“He was almost my right arm after all those years. I didn’t have to worry about the front of house or the HR side and all those kind of things. When Will departed, it was tough. I went through a couple of turbulent years. You are only as good as the strength of the brigade around you. Will and I were great together and we had each other’s backs. We knew where the problems would happen and we supported each other 100%. We have always both been very much hands-on, and I know that Will still is at Sugar Boat [a bistro, bar and wine shop in Helensburgh],” he says.
Having since found his feet again – and forged another partnership with designer Michael Sodeau at Vermuteria (see panel) – Demetre now has grand ambitions for the reinvigorated Wild Honey. “In the next two or three years, I hope that Wild Honey St James has become a great establishment in terms of food, service and concept,” he says.
“Changing the way diners think about hotel dining rooms is hard, but I don’t want to appeal just to the traveller. People use the term ‘destination’ casually, but I do want to make this a destination where people can come once a week and enjoy great value. Wild Honey is going to be constantly moving and evolving. It’s exciting.”
Facts and figures
Menu prices Starters, £8-£13; main courses, £14-£45; desserts, all £9
Head chef Simon Woodrow
Restaurant general manager Julien Davain
Bar manager Enzo Sigaut
Typical dishes Burrata, trumpet courgette, nasturtium and dukkah; pig’s head, endive, pickles and ‘nduja mayonnaise; Daphne’s Welsh lamb, sweetbreads, peas, pearl barley and mint; warm chocolate soup with toasted rice ice-cream; Wild Honey ice-cream, milk wafers and honeycomb
Wine list Around 100 bins with 50 options under £50
Restaurant capacity 110 seated (including a private dining room for up to 16)
Staff 32 front of house, 10 in the kitchen
It doesn’t take long to figure out that Demetre is a huge fan of road cycling. A member of high-end cycling clothing brand Rapha’s Rapha Cycling Club (RCC), he has already played host to Rapha founder Simon Mottram at Wild Honey St James and is sizing up the walls of the restaurant for some prints by sports photographer Michael Bland of Mont Ventoux (which Demetre has climbed by bike) and the Gotthard Pass in Switzerland.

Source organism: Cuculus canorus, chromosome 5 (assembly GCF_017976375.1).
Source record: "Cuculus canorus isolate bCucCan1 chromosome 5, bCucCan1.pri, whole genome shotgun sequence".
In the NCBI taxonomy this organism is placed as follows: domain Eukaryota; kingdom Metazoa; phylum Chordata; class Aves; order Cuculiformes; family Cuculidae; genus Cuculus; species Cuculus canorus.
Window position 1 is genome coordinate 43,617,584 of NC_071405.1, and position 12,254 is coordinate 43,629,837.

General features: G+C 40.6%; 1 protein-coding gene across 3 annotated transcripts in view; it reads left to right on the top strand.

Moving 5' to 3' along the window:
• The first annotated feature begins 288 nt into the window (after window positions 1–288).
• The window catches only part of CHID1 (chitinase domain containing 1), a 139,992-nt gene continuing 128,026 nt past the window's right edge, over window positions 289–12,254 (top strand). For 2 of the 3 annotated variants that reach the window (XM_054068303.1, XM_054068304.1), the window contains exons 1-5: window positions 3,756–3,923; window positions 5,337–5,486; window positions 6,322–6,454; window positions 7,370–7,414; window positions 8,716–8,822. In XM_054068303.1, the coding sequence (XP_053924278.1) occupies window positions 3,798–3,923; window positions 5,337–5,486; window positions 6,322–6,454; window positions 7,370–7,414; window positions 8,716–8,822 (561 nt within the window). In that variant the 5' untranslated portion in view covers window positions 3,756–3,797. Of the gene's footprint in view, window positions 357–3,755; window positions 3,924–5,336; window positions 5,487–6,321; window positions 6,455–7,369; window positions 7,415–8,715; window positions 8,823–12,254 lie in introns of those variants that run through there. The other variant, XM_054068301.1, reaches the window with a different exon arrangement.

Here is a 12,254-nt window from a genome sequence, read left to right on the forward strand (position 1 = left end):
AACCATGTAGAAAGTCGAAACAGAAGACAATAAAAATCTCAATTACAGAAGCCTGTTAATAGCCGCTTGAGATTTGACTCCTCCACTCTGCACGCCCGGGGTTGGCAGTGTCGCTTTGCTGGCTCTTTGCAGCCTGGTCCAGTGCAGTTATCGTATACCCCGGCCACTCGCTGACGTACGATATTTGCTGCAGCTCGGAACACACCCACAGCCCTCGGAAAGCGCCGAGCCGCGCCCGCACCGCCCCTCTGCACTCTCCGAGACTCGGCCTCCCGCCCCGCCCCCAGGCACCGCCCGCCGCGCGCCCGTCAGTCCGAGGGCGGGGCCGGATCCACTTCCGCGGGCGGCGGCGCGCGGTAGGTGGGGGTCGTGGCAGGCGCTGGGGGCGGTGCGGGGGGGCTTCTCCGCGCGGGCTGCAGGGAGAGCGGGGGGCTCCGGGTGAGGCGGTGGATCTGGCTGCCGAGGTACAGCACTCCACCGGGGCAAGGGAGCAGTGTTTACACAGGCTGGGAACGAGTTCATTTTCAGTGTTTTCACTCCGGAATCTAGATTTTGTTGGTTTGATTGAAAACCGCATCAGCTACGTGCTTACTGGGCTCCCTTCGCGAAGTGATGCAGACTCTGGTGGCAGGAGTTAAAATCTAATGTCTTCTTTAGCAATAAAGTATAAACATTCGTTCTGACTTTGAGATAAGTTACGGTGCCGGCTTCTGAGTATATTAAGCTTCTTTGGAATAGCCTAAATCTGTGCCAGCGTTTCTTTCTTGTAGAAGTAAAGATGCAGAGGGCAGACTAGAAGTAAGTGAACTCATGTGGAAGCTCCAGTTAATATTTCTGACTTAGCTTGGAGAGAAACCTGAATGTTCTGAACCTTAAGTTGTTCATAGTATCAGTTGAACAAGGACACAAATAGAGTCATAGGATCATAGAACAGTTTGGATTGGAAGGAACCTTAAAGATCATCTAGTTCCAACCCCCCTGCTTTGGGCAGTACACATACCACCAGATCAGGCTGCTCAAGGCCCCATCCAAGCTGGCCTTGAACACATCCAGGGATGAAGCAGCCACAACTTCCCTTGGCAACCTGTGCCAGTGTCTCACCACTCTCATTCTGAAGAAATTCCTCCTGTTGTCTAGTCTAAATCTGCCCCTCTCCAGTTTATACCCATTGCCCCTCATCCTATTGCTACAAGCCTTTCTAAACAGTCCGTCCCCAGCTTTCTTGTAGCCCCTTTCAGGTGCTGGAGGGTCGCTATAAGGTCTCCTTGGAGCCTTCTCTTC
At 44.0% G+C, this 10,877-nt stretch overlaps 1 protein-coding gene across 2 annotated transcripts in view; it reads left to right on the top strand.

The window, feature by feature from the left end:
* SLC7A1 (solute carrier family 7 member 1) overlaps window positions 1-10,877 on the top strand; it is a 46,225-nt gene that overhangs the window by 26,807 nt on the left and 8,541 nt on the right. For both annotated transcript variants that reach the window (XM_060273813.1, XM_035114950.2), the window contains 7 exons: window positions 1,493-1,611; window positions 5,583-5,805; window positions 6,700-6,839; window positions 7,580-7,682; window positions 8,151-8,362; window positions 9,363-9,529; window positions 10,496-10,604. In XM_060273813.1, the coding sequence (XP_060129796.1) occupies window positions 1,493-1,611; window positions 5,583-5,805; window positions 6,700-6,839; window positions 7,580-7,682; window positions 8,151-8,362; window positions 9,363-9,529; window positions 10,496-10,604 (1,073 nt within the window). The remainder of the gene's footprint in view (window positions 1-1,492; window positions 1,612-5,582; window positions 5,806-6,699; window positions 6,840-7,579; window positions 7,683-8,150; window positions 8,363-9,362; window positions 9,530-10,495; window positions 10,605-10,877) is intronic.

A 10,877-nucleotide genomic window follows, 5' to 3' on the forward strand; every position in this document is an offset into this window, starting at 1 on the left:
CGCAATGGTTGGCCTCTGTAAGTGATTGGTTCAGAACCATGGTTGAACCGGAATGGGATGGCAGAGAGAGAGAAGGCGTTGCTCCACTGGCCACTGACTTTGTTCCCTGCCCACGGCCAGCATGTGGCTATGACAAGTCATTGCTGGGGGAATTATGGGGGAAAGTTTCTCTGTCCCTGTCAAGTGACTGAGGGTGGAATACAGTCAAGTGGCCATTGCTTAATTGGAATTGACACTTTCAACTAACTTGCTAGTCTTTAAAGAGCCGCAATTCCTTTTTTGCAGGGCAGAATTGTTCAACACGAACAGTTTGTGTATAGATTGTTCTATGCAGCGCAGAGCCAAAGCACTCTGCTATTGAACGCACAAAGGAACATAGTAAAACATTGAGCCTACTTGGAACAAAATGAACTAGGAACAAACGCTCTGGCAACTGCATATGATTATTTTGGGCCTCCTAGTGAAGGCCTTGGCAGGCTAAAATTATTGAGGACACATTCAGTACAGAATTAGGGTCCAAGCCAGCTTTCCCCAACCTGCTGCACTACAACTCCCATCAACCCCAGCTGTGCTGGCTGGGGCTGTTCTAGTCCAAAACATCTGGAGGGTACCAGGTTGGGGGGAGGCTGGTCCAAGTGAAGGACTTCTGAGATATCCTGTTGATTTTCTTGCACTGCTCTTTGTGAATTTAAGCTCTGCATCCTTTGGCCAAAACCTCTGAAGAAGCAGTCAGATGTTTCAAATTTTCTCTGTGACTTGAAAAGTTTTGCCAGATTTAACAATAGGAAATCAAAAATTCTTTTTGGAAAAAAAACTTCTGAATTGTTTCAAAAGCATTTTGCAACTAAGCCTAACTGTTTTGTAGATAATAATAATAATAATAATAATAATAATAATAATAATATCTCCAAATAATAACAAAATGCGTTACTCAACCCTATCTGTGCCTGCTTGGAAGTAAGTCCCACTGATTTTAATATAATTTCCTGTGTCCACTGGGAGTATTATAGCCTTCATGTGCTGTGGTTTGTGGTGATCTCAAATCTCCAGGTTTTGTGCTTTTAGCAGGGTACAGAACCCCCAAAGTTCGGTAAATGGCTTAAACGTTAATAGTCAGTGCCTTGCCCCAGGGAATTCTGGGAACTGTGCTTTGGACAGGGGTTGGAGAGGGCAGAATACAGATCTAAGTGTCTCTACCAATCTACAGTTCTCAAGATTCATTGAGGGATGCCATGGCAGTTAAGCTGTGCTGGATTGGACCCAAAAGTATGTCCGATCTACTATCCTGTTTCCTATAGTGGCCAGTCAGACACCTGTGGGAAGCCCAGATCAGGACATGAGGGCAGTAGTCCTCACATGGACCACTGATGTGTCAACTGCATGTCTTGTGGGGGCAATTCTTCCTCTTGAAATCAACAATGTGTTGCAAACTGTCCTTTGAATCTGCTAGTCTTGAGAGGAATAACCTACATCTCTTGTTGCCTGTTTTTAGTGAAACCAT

But it’s at Vermuteria, the all-day café and bar in London’s Coal Drops Yard, where Demetre and business partner, fellow cycling fan Michael Sodeau, have the opportunity to express their passion for the sport.
Vermuteria specialises in vermouth, and Demetre claims it is the first bar dedicated to the fortified white wine in the capital. Vermouth has its own place in cycling history, with big brands sponsoring teams in the sport’s golden age of the 1950s and 1960s – perhaps most famously in the case of the Carpano team, for which Italian legend Fausto Coppi rode.
Sodeau and Demetre have amplified that association by inserting black and white photos of cyclists from days gone by into the menus, as well as placing a beautiful pink bike frame made by legendary Italian frame builder Dario Pegoretti on the wall, alongside vintage artwork for French and Italian drinks brands.
Team Ineos (formerly Team Sky) owner Jim Ratcliffe has reportedly already visited, as has former pro cyclist and now commentator and arbiter of cycling style David Millar.
“There is more to Vermuteria than vermouth. It is a café, bar, restaurant, meeting place – all those things have a huge synergy with cycling,” Demetre explains. “If you meander through Italy by bike, you will stop and have a plate of macaroni or arancini, so the menu has been designed to echo that. It captures that whole European feel.”
Then again, Demetre and Sodeau have been careful not to make Vermuteria a haven for cycling geeks, and Demetre is keen to emphasise that it is accessible to all. “We are categorically not a sports café. Cycling is just one of the angles. There is great coffee, vermouth, food, pâtisserie and gelato,” he adds.
There are plans afoot to expand the brand, with Demetre keen to find a bigger site in London, but also potentially abroad in the future, with Asia being one of the regions of the world where he and Sodeau feel it could work well.
Anthony Demetre on….
…the state of the restaurant market
“I feel really sorry for someone like Jamie Oliver, because he employed more than 1,000 people and tried tirelessly with escalating rates, prices on produce, minimum wage and pension contributions. The government unfortunately doesn’t help small businesses. Retail and hospitality run side by side and retail is shot to pieces. I won’t say it is easy, but it is an awful lot simpler to run single sites. When you start to expand, that is when inconsistencies can creep in. It is a very discerning market and you have to be consistently good.”
…French cuisine’s bright future
“French cuisine has fallen out of favour and there has been an explosion of different types of cooking from around the world. But when I look at the next generation of cooks and you see Merlin Labron-Johnson, Alex Jackson at Sardine, William Gleave at Bright, even Tomos Parry at Brat – they are great young cooks resurrecting European cooking, but in a really relaxed, informal manner. There is more to French food than fancy fine dining and that, in essence, was what Arbutus was about, and Wild Honey too.”
…why he won’t resurrect Arbutus
“We had 10 good years there, but it was definitely time to move out of Soho. It sounds awfully arrogant but Arbutus was unintentionally a game-changer. Will and I had – and still have – the same ideas about how food should be and what price you should pay for it. But I never live in the past. There will be flashes of Arbutus at Wild Honey St James. We have already had people coming in who were massive acolytes of Arbutus, saying: ‘Oh my god, the bouillabaisse is back, the pig’s head is back’.”
“The industry has been through a tough time in terms of finding staff, so for us, it is not only about attracting them, but retaining them. Staff here get a great work-life balance and salary. With Sofitel being part of a French company, they also get help in terms of Eurostar and accommodation discounts in other hotels as well as heavily discounted meals, staff uniforms, staff meals on-site, and help with travel and private health. Chefs work a five-day week and only two double shifts, making up seven in total. The days of split shifts have gone.”